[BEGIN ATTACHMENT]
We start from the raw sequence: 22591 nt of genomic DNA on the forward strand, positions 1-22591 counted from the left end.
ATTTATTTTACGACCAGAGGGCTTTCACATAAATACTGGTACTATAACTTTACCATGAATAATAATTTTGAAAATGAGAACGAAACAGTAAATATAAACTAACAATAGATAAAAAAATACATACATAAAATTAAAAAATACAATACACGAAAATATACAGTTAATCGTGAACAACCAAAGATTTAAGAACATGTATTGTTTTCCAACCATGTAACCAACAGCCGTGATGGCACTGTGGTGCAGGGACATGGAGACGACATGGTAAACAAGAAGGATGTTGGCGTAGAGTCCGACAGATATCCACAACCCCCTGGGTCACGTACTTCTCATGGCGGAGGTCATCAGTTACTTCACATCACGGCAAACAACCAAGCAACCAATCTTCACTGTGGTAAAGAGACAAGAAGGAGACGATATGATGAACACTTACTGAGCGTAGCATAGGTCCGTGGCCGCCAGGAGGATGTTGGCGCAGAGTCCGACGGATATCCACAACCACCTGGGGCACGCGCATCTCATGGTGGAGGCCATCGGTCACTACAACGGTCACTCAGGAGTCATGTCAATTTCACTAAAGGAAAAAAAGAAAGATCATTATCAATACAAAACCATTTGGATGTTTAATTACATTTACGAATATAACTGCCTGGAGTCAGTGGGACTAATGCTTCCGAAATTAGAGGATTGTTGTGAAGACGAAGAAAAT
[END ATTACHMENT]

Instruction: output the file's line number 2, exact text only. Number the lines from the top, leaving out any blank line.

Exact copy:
ATTTATTTTACGACCAGAGGGCTTTCACATAAATACTGGTACTATAACTTTACCATGAATAATAATTTTGAAAATGAGAACGAAACAGTAAATATAAACTAACAATAGATAAAAAAATACATACATAAAATTAAAAAATACAATACACGAAAATATACAGTTAATCGTGAACAACCAAAGATTTAAGAACATGTATTGTTTTCCAACCATGTAACCAACAGCCGTGATGGCACTGTGGTGCAGGGACATGGAGACGACATGGTAAACAAGAAGGATGTTGGCGTAGAGTCCGACAGATATCCACAACCCCCTGGGTCACGTACTTCTCATGGCGGAGGTCATCAGTTACTTCACATCACGGCAAACAACCAAGCAACCAATCTTCACTGTGGTAAAGAGACAAGAAGGAGACGATATGATGAACACTTACTGAGCGTAGCATAGGTCCGTGGCCGCCAGGAGGATGTTGGCGCAGAGTCCGACGGATATCCACAACCACCTGGGGCACGCGCATCTCATGGTGGAGGCCATCGGTCACTACAACGGTCACTCAGGAGTCATGTCAATTTCACTAAAGGAAAAAAAGAAAGATCATTATCAATACAAAACCATTTGGATGTTTAATTACATTTACGAATATAACTGCCTGGAGTCAGTGGGACTAATGCTTCCGAAATTAGAGGATTGTTGTGAAGACGAAGAAAAT